5 Biggest Fails of NFL Playoff History
America loves their success stories.
Stories about big underdogs achieving success, like Tim Tebow and the Denver Broncos. Or teams coming back to win games from tremendous deficits in the final minute, also like Tebow and the Broncos.
But let's be honest: America also loves their failures.
For every heroic playoff performance, there is one just as tremendously abysmal, and as Dave Dameshek would put it, "it's time to shine the white hot light of shame on those who deserve it most."
So brace yourselves, there is nothing pretty about these playoff fails.
Honorable Mention: Thurman Thomas Can't Find His Helmet
Rick Stewart/Getty Images
Why was this future Hall of Fame running back sitting on the bench for the first few plays of Super Bowl XXVI?
Was he injured?
He was sitting out because he couldn't find his helmet.
You're reading it right—Thurman Thomas, an essential part of the Buffalo Bills' offence who appeared in and lost four consecutive Super Bowls, missed part of the opening series because he lost his helmet in the pregame shuffle.
How does someone misplace their helmet before the biggest game of his life?
It's beyond me.
Maybe Thurman knew the Bills would lose Super Bowl XXVI and the two after that, so he decided to hide his helmet to avoid further embarrassment.
Either way, coming so close to a championship and losing four times in a row must hurt, helmet or not.
Honorable Mention: Trey Junkin's Groundball
It's not all that often that long snappers are put into the spotlight, but this 2002 Wild Card game between the Giants and the 49ers is an exception.
In the game, the Giants blew a 38-14 lead to a team with Jeff Garcia at quarterback, but still had a final field-goal attempt to win the game with under a minute remaining.
The rest is history.
Junkin, who was 41 years old and had been coaxed out of retirement just for this game to replace an injured Dan O'Leary, trotted on to the field to snap the ball.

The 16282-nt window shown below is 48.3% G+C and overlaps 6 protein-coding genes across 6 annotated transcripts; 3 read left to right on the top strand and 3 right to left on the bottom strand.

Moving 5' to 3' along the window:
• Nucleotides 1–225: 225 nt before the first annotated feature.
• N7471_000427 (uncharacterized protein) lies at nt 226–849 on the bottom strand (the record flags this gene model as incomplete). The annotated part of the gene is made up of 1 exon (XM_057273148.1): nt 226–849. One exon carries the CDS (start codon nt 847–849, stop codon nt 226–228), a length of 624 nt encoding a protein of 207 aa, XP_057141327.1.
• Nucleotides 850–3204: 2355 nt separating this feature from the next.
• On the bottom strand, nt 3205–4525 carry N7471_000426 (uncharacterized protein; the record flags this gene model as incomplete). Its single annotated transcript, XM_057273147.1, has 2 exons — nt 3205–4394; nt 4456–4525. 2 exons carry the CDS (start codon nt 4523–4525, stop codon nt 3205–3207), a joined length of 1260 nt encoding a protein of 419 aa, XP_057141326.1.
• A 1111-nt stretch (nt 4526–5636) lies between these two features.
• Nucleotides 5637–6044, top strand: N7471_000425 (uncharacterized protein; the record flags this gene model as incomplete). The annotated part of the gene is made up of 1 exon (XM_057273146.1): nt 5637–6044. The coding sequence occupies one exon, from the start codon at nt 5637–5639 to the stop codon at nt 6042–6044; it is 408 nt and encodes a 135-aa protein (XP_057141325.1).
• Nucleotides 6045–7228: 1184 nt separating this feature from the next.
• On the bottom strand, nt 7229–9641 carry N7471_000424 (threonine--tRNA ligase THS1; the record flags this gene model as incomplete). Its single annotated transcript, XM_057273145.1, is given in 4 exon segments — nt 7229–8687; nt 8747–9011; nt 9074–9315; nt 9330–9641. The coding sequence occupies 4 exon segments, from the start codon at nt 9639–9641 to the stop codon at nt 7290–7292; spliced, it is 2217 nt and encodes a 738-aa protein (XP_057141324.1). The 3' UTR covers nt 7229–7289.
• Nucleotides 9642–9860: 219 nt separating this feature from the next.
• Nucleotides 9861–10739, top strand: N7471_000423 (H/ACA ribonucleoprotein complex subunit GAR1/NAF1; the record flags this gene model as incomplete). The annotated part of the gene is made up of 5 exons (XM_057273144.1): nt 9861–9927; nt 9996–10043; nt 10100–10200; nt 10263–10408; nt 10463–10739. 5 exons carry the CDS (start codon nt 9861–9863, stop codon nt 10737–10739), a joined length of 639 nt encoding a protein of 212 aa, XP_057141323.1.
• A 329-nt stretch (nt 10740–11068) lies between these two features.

Instead of perfectly launching the snap to his holder, Matt Allen, Junkin's snap hit the turf. Allen, who then recovered it, was forced to throw a desperation pass to no avail.
The one reason this isn't higher is that Junkin's snap wasn't the biggest fail of the play. On Allen's desperation pass there was clear pass interference by the 49ers. Instead, the official penalized Rich Seubert for ineligible man downfield, which when reviewed later shows he was an eligible receiver.
The officiating was so bad that the next day the league came out and acknowledged they blew the call.
How did 49ers head coach Steve Mariucci respond?
Honorable Mention: Lomas' Guarantee Becomes Lions' Misery
Poor, poor Lions fans.
In an attempt to motivate his team before their upcoming playoff game, All-Pro Tackle Lomas Brown thought it would be a good idea to guarantee a victory.
If successful, it would be the first playoff game the Lions had won since 1991 and would put them in position to challenge for their first championship since 1957.
Unfortunately for Brown, the Namath guarantee only works for Joe Namath, and the Lions were already trailing 38-7 by halftime on their way to a humiliating 58-37 defeat.
Brown's guarantee was not helped by the abysmal play of his quarterback, Scott Mitchel, who went 13-29 for 155 yards with one touchdown and four interceptions.
Sorry Lions fans. Enjoy watching the Barry Sanders highlights from this game, as that's about all that went right for the Lions in this one.
5. Eugene Robinson Gets in Trouble on the Field and with the Law